Due to the computer chip shortage sparked by COVID-19, Samsung has announced that it will be building a $17 billion facility outside Austin, Texas, aimed at supplying the country with the required amount of computer chips. Most United States companies are dependent on Taiwan for chip production, which poses a national security threat in the age of COVID according to Nina Turner, who is a research analyst for the International Data Corporation.
“It’s a concentration risk, a geopolitical risk” to be so reliant on Taiwan for much of the world’s chip production”, says Turner. The United States is hoping the factory will bring jobs to the country, and gain more leverage over economic rivals such as China.
Congress has said that they will subsidize the semiconductor industry, which marks an interesting change in policy when it comes to the the economy. Historically, the US government has been quick to support policies like the Trans-Pacific-Partnership, which outsourced millions of jobs overseas to countries like China, Taiwan, and the Philippines: the very countries the US is now intimidated by due to their increased level of influence and power.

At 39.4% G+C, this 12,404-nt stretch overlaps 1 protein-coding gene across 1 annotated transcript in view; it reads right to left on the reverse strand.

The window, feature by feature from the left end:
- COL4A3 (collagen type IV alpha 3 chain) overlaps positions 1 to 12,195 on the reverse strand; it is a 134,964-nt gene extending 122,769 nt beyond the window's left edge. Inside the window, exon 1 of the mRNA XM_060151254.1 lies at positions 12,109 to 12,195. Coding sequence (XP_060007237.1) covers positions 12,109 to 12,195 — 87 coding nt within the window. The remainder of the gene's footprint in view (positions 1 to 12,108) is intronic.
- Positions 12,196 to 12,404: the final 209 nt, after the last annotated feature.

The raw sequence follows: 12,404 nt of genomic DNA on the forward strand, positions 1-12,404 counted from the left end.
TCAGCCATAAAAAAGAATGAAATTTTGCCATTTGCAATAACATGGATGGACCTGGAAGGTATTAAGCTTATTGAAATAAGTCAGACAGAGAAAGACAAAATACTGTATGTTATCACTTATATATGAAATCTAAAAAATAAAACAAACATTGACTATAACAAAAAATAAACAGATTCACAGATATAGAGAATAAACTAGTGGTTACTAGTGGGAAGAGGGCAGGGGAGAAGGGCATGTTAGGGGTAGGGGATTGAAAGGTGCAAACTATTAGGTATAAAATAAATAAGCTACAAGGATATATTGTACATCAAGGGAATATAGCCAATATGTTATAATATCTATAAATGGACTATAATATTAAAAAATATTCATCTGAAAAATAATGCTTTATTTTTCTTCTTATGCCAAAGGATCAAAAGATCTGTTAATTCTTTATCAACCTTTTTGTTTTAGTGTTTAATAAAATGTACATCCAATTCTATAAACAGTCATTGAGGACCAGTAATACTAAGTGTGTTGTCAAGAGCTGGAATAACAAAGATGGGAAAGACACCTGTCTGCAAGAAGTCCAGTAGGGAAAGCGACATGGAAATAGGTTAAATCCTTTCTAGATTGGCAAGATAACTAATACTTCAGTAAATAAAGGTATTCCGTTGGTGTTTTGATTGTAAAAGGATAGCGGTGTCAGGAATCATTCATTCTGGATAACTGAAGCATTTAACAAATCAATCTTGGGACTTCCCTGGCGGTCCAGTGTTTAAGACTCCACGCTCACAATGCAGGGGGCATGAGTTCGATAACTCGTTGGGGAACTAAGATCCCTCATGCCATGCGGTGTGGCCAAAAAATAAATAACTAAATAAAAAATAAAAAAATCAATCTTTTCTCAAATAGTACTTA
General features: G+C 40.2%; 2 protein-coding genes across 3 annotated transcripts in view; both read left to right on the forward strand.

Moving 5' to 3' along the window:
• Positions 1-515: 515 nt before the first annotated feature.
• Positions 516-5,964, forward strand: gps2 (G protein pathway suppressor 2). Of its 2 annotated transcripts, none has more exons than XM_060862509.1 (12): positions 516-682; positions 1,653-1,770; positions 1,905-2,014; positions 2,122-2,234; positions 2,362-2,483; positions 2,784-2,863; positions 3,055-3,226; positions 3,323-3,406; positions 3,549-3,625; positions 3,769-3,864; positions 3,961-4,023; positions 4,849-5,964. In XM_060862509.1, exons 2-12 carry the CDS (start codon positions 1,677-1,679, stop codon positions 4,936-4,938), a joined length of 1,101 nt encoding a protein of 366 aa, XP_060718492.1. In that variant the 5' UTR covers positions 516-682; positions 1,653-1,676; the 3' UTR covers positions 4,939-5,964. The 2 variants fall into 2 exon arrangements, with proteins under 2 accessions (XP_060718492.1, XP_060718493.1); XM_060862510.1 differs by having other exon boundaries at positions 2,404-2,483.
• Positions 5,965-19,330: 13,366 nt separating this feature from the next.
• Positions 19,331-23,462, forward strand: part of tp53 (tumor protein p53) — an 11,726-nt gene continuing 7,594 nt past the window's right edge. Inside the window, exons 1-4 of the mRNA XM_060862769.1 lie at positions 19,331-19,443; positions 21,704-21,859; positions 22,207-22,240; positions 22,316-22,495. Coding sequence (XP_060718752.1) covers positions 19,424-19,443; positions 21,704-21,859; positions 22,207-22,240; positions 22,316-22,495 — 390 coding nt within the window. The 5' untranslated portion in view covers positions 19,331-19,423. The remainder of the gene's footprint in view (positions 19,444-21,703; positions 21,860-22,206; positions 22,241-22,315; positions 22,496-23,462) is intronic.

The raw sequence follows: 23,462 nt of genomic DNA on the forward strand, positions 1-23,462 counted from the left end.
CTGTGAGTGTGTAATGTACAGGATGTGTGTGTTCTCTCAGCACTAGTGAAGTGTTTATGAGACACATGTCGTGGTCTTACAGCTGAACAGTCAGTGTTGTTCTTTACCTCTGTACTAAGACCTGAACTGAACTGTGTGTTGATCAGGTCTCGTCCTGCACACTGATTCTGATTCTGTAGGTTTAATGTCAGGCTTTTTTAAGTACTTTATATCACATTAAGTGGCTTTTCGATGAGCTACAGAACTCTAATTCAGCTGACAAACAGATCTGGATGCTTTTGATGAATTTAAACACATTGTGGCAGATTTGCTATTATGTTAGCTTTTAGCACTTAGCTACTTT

The market share that the US holds in worldwide chip manufacturing has dropped from 37% in 1990 to 12% in 2021. It’s pretty frustrating that the government waits until the last possible minute to even attempt to solve important problems, but hopefully they’re able to provide more jobs to United States citizens moving forward through initiatives such as this one, especially ones that have to do an industry as profitable as media and technology.